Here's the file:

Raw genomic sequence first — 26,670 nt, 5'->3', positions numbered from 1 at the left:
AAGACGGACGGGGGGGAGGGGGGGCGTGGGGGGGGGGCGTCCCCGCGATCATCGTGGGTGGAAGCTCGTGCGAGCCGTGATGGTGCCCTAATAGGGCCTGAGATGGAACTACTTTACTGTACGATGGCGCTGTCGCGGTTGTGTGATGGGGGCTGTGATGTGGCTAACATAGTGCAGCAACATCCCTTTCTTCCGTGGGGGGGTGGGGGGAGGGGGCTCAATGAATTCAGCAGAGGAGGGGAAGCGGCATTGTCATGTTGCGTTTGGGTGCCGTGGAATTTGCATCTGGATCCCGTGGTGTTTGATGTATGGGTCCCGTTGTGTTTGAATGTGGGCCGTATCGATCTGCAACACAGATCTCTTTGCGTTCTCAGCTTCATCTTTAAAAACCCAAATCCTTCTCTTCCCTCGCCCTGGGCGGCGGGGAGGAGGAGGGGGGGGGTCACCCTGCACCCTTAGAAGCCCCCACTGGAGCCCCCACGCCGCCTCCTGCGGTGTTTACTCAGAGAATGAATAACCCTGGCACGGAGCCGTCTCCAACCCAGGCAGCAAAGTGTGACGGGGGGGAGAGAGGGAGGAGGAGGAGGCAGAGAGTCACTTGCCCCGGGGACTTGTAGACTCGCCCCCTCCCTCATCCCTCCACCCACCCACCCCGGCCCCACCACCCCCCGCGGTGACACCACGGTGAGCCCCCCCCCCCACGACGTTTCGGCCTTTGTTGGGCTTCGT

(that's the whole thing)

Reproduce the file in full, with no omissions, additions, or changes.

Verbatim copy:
Raw genomic sequence first — 26,670 nt, 5'->3', positions numbered from 1 at the left:
AAGACGGACGGGGGGGAGGGGGGGCGTGGGGGGGGGGCGTCCCCGCGATCATCGTGGGTGGAAGCTCGTGCGAGCCGTGATGGTGCCCTAATAGGGCCTGAGATGGAACTACTTTACTGTACGATGGCGCTGTCGCGGTTGTGTGATGGGGGCTGTGATGTGGCTAACATAGTGCAGCAACATCCCTTTCTTCCGTGGGGGGGTGGGGGGAGGGGGCTCAATGAATTCAGCAGAGGAGGGGAAGCGGCATTGTCATGTTGCGTTTGGGTGCCGTGGAATTTGCATCTGGATCCCGTGGTGTTTGATGTATGGGTCCCGTTGTGTTTGAATGTGGGCCGTATCGATCTGCAACACAGATCTCTTTGCGTTCTCAGCTTCATCTTTAAAAACCCAAATCCTTCTCTTCCCTCGCCCTGGGCGGCGGGGAGGAGGAGGGGGGGGGTCACCCTGCACCCTTAGAAGCCCCCACTGGAGCCCCCACGCCGCCTCCTGCGGTGTTTACTCAGAGAATGAATAACCCTGGCACGGAGCCGTCTCCAACCCAGGCAGCAAAGTGTGACGGGGGGGAGAGAGGGAGGAGGAGGAGGCAGAGAGTCACTTGCCCCGGGGACTTGTAGACTCGCCCCCTCCCTCATCCCTCCACCCACCCACCCCGGCCCCACCACCCCCCGCGGTGACACCACGGTGAGCCCCCCCCCCCACGACGTTTCGGCCTTTGTTGGGCTTCGT